We move the boat to Pickerel Cove, a passage dotted with small rocky islands and narrow channels fanning out like outstretched fingers, and anchor in a sheltered bay. Overcast, chilly, there’s a hint of rain. Time to fish. Randy plops the rubber dinghy off the swim platform, loads his fishing gear, and fires up the four-horse. I follow him through binoculars as he heads down a distant channel, mist rising over the cold water. My man looks like he’s on a modern day quest for the Holy Grail. He returns elated. Not only has he caught three sizable lake trout, a moose swam in front of the dinghy. His cup overflows.

The next day we motor carefully through the Amygdaloid Channel, a narrow strait lined with long rocky outcroppings, summer home to cormorants and ring-billed gulls. Rough and pitted, age-old lava fingers point north, the direction we’re headed to round the tip of the island. We drift through pockets of dense fog, grateful for radar and the GPS. Blips on the screen warn us in time of sport fishermen blurring in and out as they troll the coast. We wonder if they see us. We wonder what they catch.

Needing gas and showers, we dock at Rock Harbor, main port on the northeast side of the island. Along with Windigo, it’s a harbor for the large mainland tourist boats—and occasional seaplane—unloading or loading hikers and campers. One is there now, disgorging eager hikers. Those ready for home sit in weary groups on the dock, weathered backpacks no longer tidy. Our boat sucks fuel. Prices are scary, but we want to get home. We pay. Deciding to stay the night, we rent a slip. My sea legs beg for a stretch. Stepping along a high rocky trail jutting into Lake Superior, I retrace the boat’s course into the harbor.

As I stand in the mist at the very end of those ancient volcanic fingers defining Rock Harbor, the visible vapor flows past me like a soft sigh, smelling of fish and moss and starlit waves. The tough, pitted rocks making up that spit of land give me solidity; a curious gull, circling a few feet above my head, briefly offers companionship.

In these moments, the mix of all that beauty and noise and power opens something deep. Everything inherent in all I’ve ever touched, smelled, seen, heard, even tasted, dwells in the physical of me—down to the tiniest mineral amount. I, too, am earth, air and water; my soul banks the fire. Suddenly, I know. I am a part of it, as essential as the water crashing against the rocks right below. I’m out of the fog and into the wonder, the beauty, the divinity of it all. I’ve always belonged. I am.

Here, as everywhere else on the island, white-throated sparrows sing as if whistling down rain barrels. Two feet off the trail, a wolf track is frozen in mud, right next to the huge split-hoof print of a moose. Bright orange lilies bloom everywhere. Like the hikers we saw bent by fifty-pound backpacks, my senses stagger under the load. What is filtering all these stimuli into such a huge feeling of awe? What is at the other end of that wonder?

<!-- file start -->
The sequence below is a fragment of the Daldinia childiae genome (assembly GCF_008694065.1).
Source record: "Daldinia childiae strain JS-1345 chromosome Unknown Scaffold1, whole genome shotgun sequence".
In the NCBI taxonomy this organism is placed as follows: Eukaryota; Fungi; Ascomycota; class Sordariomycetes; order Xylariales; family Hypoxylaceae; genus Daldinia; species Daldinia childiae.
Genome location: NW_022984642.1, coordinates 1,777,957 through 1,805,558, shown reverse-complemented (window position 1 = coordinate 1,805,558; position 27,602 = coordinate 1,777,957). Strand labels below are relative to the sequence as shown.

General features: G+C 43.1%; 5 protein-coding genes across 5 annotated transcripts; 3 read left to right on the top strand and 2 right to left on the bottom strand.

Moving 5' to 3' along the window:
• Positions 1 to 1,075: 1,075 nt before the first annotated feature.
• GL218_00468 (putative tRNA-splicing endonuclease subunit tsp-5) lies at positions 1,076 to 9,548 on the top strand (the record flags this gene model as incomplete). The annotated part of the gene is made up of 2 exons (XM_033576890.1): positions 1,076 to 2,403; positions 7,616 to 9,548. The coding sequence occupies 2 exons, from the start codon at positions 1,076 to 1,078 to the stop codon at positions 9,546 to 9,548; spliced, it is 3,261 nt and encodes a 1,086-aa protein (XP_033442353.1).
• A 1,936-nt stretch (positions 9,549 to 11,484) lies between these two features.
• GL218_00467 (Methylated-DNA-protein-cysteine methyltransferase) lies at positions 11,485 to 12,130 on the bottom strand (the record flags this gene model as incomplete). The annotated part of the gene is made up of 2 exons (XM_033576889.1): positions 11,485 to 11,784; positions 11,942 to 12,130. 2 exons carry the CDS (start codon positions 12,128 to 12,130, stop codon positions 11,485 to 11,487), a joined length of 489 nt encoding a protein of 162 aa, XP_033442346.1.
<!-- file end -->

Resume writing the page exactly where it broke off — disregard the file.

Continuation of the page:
Sometimes when I’m in a big crowd, I wonder how I can be considered important when everyone surrounding me has a story, a contribution, a message, for sure a raison d’etre, that helps the world spin. Standing on that rocky pinnacle, fog swirling, waves spraying, I feel the same wonder—what is my role? Is it important? Does anyone care? And, most importantly, who/what keeps all this together?

Maybe I should kneel. Instead, I throw open my arms.

All creatures, all things, down to microbes and sub-atomic particles, travel along a survival path. Yet there is a much larger purpose than mere survival. I need only to look around to understand. Through constant evolutionary flow, Nature provides flawlessness—witness the perfect symmetry of a daisy or a spider web dotted with dew—confirming the need for beauty on all planes. Life flows in powerful, deliberate and sometimes deadly cycles, but its magnificent displays are unending. “Namaste,” I whisper, bowing low to the endless energy surrounding me.

A rumble of thunder startles me. Low clouds scudding in from the southwest are about to clash with cold ones hovering over the island. I’m two miles from the boat. With a last look over the water, I turn back down the trail, respectful of lightning and its ability to strike objects, even trotting ones, in open spaces. I think about Randy waiting in the boat. Tonight we will listen in awe to the storm. Surrounded by a warm season’s din, we’ll embrace this ancient island as sanctuary, and be as sheltered as star flowers under the spreading boughs of the balsam.

Then we’ll watch the full moon part the clouds.


Michele Bergstrom is a writer who lives in Eagle River, Wisconsin. This story won the Silver Award for Cruise Story in the First Annual Solas Awards.


About Editors' Choice:
Every week we choose one of the great stories we've received from travelers around the world and present it here as our "Editors' Choice." For more about the editors, see About Travelers' Tales Staff.


Read more from Editors' Choice, Michele Bergstrom